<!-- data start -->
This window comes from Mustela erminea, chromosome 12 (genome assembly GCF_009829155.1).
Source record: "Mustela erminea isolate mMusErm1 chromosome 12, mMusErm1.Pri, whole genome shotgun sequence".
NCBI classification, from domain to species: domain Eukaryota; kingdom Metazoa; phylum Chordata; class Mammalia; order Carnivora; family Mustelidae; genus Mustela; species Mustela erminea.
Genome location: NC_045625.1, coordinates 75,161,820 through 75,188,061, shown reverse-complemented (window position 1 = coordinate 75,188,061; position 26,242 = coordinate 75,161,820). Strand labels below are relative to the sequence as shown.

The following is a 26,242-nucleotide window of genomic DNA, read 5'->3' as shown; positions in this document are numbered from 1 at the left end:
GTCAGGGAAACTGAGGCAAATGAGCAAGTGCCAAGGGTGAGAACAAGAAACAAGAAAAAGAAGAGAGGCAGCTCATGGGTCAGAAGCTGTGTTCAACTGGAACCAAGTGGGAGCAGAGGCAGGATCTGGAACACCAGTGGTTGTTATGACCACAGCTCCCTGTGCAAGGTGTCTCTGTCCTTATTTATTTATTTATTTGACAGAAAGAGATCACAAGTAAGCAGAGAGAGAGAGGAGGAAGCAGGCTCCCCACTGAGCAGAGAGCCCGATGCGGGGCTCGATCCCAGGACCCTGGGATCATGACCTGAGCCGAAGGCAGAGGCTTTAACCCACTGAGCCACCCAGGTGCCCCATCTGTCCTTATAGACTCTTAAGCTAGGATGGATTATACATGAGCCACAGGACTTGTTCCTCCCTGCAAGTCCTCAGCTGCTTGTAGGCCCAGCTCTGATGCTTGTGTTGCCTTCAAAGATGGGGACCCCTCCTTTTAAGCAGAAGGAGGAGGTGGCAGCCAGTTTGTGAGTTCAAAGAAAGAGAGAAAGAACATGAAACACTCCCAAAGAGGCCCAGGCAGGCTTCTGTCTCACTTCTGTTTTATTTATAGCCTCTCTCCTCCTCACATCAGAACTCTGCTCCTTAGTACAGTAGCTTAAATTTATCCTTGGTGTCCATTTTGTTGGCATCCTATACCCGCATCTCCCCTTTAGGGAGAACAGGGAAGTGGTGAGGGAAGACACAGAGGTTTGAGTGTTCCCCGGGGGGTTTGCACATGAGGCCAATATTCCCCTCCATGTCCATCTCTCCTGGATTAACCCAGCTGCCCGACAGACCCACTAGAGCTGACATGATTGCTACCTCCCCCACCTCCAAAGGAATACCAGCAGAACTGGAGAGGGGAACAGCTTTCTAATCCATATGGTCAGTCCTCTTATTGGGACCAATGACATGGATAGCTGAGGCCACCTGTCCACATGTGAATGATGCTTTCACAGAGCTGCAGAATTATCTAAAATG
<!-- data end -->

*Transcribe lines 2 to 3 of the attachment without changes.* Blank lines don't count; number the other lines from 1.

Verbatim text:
Source record: "Mustela erminea isolate mMusErm1 chromosome 12, mMusErm1.Pri, whole genome shotgun sequence".
NCBI classification, from domain to species: domain Eukaryota; kingdom Metazoa; phylum Chordata; class Mammalia; order Carnivora; family Mustelidae; genus Mustela; species Mustela erminea.